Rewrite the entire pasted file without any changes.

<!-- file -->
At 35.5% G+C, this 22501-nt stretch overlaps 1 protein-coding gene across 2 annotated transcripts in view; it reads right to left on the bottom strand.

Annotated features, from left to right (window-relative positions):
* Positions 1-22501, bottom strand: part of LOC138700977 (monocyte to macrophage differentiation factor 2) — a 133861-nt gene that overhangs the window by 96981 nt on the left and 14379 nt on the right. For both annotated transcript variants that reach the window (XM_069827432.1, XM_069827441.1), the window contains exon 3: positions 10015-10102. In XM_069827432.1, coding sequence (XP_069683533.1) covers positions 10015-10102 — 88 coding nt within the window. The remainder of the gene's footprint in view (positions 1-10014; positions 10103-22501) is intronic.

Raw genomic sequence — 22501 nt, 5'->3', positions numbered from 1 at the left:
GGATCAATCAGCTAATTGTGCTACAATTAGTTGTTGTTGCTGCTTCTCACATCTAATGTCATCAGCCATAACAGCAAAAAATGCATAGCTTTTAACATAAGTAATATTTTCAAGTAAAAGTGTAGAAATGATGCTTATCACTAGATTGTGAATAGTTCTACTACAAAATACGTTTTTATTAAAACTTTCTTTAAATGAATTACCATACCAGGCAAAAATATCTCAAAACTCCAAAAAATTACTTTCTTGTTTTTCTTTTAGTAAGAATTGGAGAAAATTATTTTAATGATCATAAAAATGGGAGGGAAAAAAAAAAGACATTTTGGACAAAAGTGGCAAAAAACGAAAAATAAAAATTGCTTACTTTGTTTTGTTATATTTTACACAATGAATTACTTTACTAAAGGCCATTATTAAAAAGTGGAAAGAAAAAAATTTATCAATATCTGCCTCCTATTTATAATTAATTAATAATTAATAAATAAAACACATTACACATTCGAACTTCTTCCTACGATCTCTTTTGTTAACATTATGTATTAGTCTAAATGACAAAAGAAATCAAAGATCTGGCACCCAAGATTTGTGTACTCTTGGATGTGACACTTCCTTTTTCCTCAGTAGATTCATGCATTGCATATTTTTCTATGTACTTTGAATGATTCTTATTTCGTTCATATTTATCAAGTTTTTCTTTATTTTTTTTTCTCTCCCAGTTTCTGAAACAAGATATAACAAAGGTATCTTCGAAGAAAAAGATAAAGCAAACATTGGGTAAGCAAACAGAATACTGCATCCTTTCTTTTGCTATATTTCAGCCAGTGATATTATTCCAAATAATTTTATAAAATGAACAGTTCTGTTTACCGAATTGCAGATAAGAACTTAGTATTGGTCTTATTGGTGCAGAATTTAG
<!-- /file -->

At 35.5% G+C, this 22501-nt stretch overlaps 1 protein-coding gene across 2 annotated transcripts in view; it reads right to left on the bottom strand.

Annotated features, from left to right (window-relative positions):
* Positions 1-22501, bottom strand: part of LOC138700977 (monocyte to macrophage differentiation factor 2) — a 133861-nt gene that overhangs the window by 96981 nt on the left and 14379 nt on the right. For both annotated transcript variants that reach the window (XM_069827432.1, XM_069827441.1), the window contains exon 3: positions 10015-10102. In XM_069827432.1, coding sequence (XP_069683533.1) covers positions 10015-10102 — 88 coding nt within the window. The remainder of the gene's footprint in view (positions 1-10014; positions 10103-22501) is intronic.

Raw genomic sequence — 22501 nt, 5'->3', positions numbered from 1 at the left:
GGATCAATCAGCTAATTGTGCTACAATTAGTTGTTGTTGCTGCTTCTCACATCTAATGTCATCAGCCATAACAGCAAAAAATGCATAGCTTTTAACATAAGTAATATTTTCAAGTAAAAGTGTAGAAATGATGCTTATCACTAGATTGTGAATAGTTCTACTACAAAATACGTTTTTATTAAAACTTTCTTTAAATGAATTACCATACCAGGCAAAAATATCTCAAAACTCCAAAAAATTACTTTCTTGTTTTTCTTTTAGTAAGAATTGGAGAAAATTATTTTAATGATCATAAAAATGGGAGGGAAAAAAAAAAGACATTTTGGACAAAAGTGGCAAAAAACGAAAAATAAAAATTGCTTACTTTGTTTTGTTATATTTTACACAATGAATTACTTTACTAAAGGCCATTATTAAAAAGTGGAAAGAAAAAAATTTATCAATATCTGCCTCCTATTTATAATTAATTAATAATTAATAAATAAAACACATTACACATTCGAACTTCTTCCTACGATCTCTTTTGTTAACATTATGTATTAGTCTAAATGACAAAAGAAATCAAAGATCTGGCACCCAAGATTTGTGTACTCTTGGATGTGACACTTCCTTTTTCCTCAGTAGATTCATGCATTGCATATTTTTCTATGTACTTTGAATGATTCTTATTTCGTTCATATTTATCAAGTTTTTCTTTATTTTTTTTTCTCTCCCAGTTTCTGAAACAAGATATAACAAAGGTATCTTCGAAGAAAAAGATAAAGCAAACATTGGGTAAGCAAACAGAATACTGCATCCTTTCTTTTGCTATATTTCAGCCAGTGATATTATTCCAAATAATTTTATAAAATGAACAGTTCTGTTTACCGAATTGCAGATAAGAACTTAGTATTGGTCTTATTGGTGCAGAATTTAG